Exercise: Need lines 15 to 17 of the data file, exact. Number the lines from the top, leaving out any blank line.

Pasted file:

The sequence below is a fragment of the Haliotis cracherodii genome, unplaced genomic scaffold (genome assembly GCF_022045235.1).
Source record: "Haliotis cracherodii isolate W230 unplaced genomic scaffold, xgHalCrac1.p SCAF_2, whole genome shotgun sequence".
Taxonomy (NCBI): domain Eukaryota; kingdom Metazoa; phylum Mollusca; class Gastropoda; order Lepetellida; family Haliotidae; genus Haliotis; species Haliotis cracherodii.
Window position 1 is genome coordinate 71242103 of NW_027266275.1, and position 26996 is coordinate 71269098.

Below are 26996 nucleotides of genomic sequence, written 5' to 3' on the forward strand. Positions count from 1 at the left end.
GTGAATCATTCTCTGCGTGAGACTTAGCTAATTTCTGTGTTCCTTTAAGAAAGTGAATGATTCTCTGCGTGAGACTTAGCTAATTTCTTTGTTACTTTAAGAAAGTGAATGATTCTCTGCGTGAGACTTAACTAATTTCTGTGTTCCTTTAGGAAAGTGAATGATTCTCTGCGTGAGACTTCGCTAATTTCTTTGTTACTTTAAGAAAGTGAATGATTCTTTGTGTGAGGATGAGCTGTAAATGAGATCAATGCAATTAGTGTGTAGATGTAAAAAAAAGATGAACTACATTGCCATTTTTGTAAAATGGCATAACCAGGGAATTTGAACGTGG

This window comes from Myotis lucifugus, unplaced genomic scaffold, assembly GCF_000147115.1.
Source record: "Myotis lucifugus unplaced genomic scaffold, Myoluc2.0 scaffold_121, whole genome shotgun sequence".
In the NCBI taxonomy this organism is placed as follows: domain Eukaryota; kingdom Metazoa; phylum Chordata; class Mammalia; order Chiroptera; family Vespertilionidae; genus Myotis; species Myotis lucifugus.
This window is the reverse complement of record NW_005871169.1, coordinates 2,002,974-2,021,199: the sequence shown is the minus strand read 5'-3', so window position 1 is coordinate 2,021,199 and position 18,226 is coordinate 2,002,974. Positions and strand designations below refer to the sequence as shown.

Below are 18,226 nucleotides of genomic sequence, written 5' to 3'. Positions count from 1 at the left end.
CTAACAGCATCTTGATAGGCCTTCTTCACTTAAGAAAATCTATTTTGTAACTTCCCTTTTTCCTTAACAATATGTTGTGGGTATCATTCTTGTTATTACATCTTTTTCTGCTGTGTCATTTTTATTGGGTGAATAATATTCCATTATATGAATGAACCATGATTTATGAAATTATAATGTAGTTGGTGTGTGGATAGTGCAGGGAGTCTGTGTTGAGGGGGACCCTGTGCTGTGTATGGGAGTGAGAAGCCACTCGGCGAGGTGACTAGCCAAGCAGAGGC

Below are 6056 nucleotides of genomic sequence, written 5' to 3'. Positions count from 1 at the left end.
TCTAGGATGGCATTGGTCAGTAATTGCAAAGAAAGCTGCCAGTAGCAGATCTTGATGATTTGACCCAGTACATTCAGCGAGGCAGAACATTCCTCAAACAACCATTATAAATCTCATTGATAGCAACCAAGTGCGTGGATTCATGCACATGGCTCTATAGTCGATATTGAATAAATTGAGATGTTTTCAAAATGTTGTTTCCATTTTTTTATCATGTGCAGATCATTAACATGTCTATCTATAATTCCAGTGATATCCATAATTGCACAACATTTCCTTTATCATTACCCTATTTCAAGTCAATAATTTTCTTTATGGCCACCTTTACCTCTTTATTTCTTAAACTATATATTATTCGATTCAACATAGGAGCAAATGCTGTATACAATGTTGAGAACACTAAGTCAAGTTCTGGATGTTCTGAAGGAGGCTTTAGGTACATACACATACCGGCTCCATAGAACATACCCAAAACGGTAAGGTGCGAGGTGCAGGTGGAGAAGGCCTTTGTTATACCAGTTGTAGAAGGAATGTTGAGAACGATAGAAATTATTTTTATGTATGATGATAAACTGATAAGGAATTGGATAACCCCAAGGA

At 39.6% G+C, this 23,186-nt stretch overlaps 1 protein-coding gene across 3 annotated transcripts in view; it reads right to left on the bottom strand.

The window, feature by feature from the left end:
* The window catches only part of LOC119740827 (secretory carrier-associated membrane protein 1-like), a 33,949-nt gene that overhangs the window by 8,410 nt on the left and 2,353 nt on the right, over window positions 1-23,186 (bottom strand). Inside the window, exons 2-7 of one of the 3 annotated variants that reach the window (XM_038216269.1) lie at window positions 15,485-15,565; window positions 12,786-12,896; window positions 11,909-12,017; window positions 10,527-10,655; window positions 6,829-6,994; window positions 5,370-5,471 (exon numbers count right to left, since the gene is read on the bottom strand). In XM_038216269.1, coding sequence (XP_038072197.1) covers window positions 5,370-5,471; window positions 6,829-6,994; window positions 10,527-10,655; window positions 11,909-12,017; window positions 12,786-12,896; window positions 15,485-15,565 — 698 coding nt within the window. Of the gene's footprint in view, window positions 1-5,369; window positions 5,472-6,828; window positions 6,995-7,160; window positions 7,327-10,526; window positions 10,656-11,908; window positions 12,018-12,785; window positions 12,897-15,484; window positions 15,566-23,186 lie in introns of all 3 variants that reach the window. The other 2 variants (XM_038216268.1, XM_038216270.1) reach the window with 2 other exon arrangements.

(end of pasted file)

At 39.6% G+C, this 23,186-nt stretch overlaps 1 protein-coding gene across 3 annotated transcripts in view; it reads right to left on the bottom strand.

The window, feature by feature from the left end:
* The window catches only part of LOC119740827 (secretory carrier-associated membrane protein 1-like), a 33,949-nt gene that overhangs the window by 8,410 nt on the left and 2,353 nt on the right, over window positions 1-23,186 (bottom strand). Inside the window, exons 2-7 of one of the 3 annotated variants that reach the window (XM_038216269.1) lie at window positions 15,485-15,565; window positions 12,786-12,896; window positions 11,909-12,017; window positions 10,527-10,655; window positions 6,829-6,994; window positions 5,370-5,471 (exon numbers count right to left, since the gene is read on the bottom strand). In XM_038216269.1, coding sequence (XP_038072197.1) covers window positions 5,370-5,471; window positions 6,829-6,994; window positions 10,527-10,655; window positions 11,909-12,017; window positions 12,786-12,896; window positions 15,485-15,565 — 698 coding nt within the window. Of the gene's footprint in view, window positions 1-5,369; window positions 5,472-6,828; window positions 6,995-7,160; window positions 7,327-10,526; window positions 10,656-11,908; window positions 12,018-12,785; window positions 12,897-15,484; window positions 15,566-23,186 lie in introns of all 3 variants that reach the window. The other 2 variants (XM_038216268.1, XM_038216270.1) reach the window with 2 other exon arrangements.